Sent: Friday, November 10, 2000 2:21 AM
Subject: [DML] Digest Number 291

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There are 3 messages in this issue.

Topics in this digest:

1. Catalytic converters
From: "Walter" <>

2. Re: Tires
From: "Walter" <>

3. Re: Under/oversteer (was Tires)
From: "Dave Swingle" <>

Message: 1
Date: Thu, 9 Nov 2000 13:39:02 -0500
From: "Walter" <>
Subject: Catalytic converters

I have heard too many good things about running the Delorean without a
catalytic converter, so I'm tempted to do it even though there are laws
against it.  Years ago on an old Chevy I had a hole in the catalytic
converter.  I went to a junk yard to try to buy a used one, and they
wouldn't sell it to me even though they had a big pile of them sitting right
in front of me.  They claimed that there was a law against it and that they
could get in trouble if they got caught.  Besides, all the old converters
they pulled off the junk cars were being sold for recycling.  They said that
the idea behind the law was that if a catalytic converter ever needed
replacing, then the government would rather have us err on the side of
getting a new 'untampered' converter rather than risk having someone sell a
custom hollowed-out used one.

If I remember correctly, the state of Florida mailed out brochures with the
registration renewals describing the laws concerning emissions
modifications.  If memory serves me right, they said that it was illegal to
tamper with the emissions systems on any automobile and that it was also
illegal to offer for sale any device with the purpose of defeating the
emissions system.  This would include the sale of exhaust pipe sections cut
to length and advertised specifically for replacing catalytic converters.
Also, it would go without saying that it is illegal to offer for sale any
catalytic converter that was hollowed out.

I remember on an old stationwagon that my father always liked to run leaded
gas in.  After a year or so of doing this, lead accumulated inside the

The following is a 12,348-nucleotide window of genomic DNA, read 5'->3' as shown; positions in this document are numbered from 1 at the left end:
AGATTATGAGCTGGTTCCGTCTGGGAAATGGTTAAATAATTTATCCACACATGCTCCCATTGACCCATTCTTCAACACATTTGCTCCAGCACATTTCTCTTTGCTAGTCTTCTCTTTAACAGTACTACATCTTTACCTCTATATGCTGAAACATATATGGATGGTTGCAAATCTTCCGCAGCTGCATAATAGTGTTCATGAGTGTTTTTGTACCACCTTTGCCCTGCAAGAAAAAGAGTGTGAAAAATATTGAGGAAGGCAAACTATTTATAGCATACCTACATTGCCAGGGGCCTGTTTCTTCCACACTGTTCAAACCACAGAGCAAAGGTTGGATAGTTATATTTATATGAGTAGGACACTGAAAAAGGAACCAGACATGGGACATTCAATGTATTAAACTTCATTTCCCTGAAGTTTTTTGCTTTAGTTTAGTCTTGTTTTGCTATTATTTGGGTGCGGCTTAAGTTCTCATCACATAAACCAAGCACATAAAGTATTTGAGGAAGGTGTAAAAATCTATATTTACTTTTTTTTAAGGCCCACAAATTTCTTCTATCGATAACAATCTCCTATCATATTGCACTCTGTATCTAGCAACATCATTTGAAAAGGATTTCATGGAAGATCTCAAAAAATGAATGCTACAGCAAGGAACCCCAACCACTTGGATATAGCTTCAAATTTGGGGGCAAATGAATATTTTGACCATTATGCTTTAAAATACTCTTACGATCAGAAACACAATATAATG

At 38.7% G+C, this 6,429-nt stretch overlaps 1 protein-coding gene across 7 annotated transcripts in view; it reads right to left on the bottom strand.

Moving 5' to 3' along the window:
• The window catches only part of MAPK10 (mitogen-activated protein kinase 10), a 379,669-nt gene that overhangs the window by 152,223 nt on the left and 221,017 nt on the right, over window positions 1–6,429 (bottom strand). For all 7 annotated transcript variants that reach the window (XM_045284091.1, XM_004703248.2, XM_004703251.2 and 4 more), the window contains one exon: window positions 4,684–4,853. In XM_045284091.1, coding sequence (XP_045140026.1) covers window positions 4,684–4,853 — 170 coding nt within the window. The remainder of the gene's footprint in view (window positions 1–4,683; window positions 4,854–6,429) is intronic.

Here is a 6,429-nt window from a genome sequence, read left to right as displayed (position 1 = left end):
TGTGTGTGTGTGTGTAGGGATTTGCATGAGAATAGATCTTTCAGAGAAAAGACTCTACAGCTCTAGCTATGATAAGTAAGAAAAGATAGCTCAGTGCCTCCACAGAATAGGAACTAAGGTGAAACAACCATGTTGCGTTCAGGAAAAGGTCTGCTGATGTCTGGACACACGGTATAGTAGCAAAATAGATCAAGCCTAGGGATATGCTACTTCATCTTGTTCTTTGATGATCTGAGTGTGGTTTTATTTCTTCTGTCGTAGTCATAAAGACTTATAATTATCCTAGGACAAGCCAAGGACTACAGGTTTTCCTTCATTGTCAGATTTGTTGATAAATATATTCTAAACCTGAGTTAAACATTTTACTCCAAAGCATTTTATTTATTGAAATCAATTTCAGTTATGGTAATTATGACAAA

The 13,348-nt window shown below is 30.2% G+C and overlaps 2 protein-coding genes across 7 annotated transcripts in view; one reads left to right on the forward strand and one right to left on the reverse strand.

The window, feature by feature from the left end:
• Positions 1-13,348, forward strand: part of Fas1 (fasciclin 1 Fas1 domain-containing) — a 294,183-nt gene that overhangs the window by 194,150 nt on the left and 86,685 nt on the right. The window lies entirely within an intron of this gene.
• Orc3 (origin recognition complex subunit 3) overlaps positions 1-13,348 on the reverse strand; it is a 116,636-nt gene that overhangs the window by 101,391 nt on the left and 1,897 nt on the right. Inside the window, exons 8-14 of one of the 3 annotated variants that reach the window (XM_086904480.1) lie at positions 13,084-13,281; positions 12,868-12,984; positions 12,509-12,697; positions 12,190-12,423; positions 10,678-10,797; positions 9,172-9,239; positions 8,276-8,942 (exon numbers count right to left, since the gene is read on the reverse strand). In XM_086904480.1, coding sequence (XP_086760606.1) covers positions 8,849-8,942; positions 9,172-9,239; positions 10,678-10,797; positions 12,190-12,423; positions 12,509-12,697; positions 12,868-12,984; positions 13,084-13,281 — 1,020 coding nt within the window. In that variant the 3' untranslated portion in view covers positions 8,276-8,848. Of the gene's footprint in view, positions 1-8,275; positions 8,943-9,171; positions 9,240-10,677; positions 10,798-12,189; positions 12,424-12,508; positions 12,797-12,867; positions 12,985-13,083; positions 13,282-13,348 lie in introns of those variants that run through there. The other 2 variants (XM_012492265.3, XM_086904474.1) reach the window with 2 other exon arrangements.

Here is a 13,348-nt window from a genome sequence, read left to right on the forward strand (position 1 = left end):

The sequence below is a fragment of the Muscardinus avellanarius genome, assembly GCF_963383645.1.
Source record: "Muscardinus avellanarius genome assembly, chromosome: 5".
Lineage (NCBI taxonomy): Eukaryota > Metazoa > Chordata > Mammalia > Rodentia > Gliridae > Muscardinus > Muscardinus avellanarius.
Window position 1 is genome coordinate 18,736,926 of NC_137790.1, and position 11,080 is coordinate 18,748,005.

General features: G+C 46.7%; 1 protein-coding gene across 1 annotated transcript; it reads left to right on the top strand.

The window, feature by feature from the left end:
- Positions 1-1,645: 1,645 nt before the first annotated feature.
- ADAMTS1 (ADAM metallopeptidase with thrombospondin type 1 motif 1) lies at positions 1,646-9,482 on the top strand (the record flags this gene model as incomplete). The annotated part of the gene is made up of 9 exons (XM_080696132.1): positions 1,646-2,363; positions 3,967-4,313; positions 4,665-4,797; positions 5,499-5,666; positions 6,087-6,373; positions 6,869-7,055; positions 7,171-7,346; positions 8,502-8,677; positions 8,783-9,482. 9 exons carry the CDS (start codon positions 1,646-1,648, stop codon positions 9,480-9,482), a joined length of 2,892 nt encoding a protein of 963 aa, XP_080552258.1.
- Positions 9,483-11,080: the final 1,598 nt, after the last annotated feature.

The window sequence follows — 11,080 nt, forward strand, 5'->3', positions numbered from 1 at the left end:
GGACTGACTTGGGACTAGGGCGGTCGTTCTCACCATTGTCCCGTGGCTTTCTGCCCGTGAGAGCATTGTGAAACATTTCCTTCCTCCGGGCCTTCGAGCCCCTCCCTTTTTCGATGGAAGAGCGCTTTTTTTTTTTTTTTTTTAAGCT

catalytic converter clogging it up.  We cut that thing off the car, and it
weighed a ton!  It was full of lead.  He bought a piece of pipe that was
manufactured for the purpose of being put in place of the catalytic
converter.  It had a disclaimer tag with it that said that it was for
diagnostic purposes only and that it could only be installed temporarily
until such diagnostics were completed.

Not withstanding, I have seen cars in Florida pass emissions inspections
with the catalytic converter removed or otherwise hollowed-out.  That is why
during the old standard Florida emissions inspections the inspector would
look under the car with a mirror attached to the end of a stick.  The
purpose of this was to confirm that there actually was something that at
least looked like a catalytic converter, because if everything else were
running properly, a car without one would still be within emission limits.

That said and since in my history of driving I have avoided more accidents
with the steering wheel and the gas pedal rather than using the brakes, I
think that my car will pollute the environment less if it were not involved
in an accident due to a stuffy catalytic converter clogging up my exhaust
robbing the engine of horsepower and keeping me from maneuvering out of
harm's way.

Does anyone have a 'used' catalytic converter for sale?

Oh, by the way... I'm not the author of the above text.  This was written by
some evil person who wishes to remain anonymous.  Of course I would never
attempt to do anything that is illegal.

Walt    Tampa, FL


Message: 2
Date: Thu, 9 Nov 2000 12:19:21 -0500
From: "Walter" <>
Subject: Re: Tires

Could someone define what the terms 'over steer' and 'under steer' mean when
applied to the Delorean?  I don't mean to sound like a complete idiot (but I
won't deny that) but I'm not a race car driver nor a stunt driver.  Just
what do these terms mean?  They're not in the old dictionary.

Walt    Tampa, FL


Message: 3
Date: Thu, 09 Nov 2000 22:59:55 -0000
From: "Dave Swingle" <>
Subject: Re: Under/oversteer (was Tires)

Applies to any car, not just DeLoreans. To put it in racing terms, 
understeer is when you hit the wall with the front of the car (i.e. 
you turn the wheels and it goes straight anyway)  Oversteer is when 
you hit the wall with the back of the car (i.e. the back end breaks 
loose and comes around in front of the front end).

Dave Swingle

--- In, "Walter" <Whalt_at_dml_a...> wrote:
> Could someone define what the terms 'over steer' and 'under steer' 
mean when
> applied to the Delorean?  I don't mean to sound like a complete